Gruner, Pet Peeves on Papers
- Unstapled papers. Take a moment to make sure the pages are in order, and numbered, while you’re at it.
- They’re/their/there, affect/effect and its/it’s—learn the difference!
- In general, it annoys me if you don’t take time to run the spellcheck. It won’t catch homonyms (see #2) but it should at least prevent egregious misspellings.
- Untitled papers. Sometimes coming up with a title helps you narrow your focus, or makes clear what the focus should be. So spend a little time thinking about it, and then put it at the top of your paper.
- Punctuation: American English has several somewhat arbitrary rules. For example, if your sentence ends with a quotation, the closing punctuation for the sentence generally goes within the quotation marks, “like this.” However, if you then have a parenthetical citation, the closing punctuation stays outside the quotation marks and the parentheses: “like this” (42). I know, it doesn’t make any sense, but it’s also not hard to remember and to get right. (Exceptions include question marks and exclamation points—they go within the quotation marks if they are part of the quotation, outside if not.)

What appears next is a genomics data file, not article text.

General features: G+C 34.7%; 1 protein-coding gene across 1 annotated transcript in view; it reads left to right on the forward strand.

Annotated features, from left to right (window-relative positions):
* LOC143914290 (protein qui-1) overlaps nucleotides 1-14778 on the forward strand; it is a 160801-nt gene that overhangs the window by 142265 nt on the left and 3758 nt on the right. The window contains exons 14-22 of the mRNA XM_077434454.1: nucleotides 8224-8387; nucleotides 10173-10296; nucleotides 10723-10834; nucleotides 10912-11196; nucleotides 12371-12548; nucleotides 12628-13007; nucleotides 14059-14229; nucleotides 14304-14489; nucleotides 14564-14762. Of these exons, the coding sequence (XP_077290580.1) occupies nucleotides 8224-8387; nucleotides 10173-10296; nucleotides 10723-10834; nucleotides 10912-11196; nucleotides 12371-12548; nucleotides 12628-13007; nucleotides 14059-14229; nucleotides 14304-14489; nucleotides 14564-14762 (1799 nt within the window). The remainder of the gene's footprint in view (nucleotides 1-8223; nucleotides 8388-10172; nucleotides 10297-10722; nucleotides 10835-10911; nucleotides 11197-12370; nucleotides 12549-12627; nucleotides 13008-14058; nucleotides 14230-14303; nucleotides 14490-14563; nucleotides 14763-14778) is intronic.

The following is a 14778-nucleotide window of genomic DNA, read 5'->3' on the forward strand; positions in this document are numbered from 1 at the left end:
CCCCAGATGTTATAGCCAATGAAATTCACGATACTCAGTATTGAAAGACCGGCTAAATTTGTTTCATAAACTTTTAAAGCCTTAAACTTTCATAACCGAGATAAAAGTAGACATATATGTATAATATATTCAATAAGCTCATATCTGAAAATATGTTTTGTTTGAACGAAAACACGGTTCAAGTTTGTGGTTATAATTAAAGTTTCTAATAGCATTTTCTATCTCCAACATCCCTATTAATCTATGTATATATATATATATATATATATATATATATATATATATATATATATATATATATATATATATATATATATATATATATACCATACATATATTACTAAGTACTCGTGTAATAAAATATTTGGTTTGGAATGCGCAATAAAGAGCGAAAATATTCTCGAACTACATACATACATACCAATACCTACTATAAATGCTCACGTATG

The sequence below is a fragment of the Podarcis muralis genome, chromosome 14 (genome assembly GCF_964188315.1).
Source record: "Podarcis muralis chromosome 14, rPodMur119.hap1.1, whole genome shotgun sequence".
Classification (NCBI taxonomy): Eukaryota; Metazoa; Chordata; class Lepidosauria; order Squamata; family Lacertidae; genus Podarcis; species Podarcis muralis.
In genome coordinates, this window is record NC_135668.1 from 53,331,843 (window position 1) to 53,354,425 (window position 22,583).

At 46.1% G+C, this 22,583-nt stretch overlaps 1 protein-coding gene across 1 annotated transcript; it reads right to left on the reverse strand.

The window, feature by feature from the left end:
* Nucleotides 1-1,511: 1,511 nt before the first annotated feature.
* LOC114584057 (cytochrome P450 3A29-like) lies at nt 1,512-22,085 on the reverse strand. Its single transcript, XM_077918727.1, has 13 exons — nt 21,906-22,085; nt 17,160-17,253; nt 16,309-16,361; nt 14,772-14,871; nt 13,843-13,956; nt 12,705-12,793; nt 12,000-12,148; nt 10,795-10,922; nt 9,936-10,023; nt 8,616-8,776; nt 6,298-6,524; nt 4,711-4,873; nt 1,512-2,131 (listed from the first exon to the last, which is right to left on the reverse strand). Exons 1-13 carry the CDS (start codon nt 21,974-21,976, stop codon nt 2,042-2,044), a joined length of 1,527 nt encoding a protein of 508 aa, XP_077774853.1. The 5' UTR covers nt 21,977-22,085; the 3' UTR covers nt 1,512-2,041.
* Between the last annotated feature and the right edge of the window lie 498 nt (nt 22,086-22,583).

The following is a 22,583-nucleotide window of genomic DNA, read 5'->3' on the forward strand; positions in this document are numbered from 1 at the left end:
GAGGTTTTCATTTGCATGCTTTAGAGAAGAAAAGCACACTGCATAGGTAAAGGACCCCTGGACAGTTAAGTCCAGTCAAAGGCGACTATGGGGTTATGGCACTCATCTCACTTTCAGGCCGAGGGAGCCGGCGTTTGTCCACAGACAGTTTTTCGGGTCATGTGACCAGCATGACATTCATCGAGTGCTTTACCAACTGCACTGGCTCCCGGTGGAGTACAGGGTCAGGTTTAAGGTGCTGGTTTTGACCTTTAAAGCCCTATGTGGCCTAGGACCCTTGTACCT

- Another punctuation one: save semicolons for connecting independent clauses (complete sentences). So , for example, you can use a semicolon when you have a lot to say; just make sure the words on either side of it could stand on their own as sentences. If you use a comma in such a situation, you will have the feared and dreaded comma splice—avoid it at all costs!
- If you begin a comparison, complete it. Cinderella is not just more beautiful, she is more beautiful than her sisters. Her sisters are not meaner, they are meaner than snakes. Get it?
- Your name and mine both belong on the paper somewhere, and I prefer that mine not be misspelled (yours, too!).
- While a certain informality can be fine in a paper—you may, for example, use the first person singular (“I”)—please avoid text message-style abbreviations.
- Make sure every “this” in your paper has a clear referent, preferably in the previous sentence, certainly within the same paragraph.
Note that avoiding these peeves will only guarantee a non-annoyed reader—you’re still responsible for coming up with interesting content!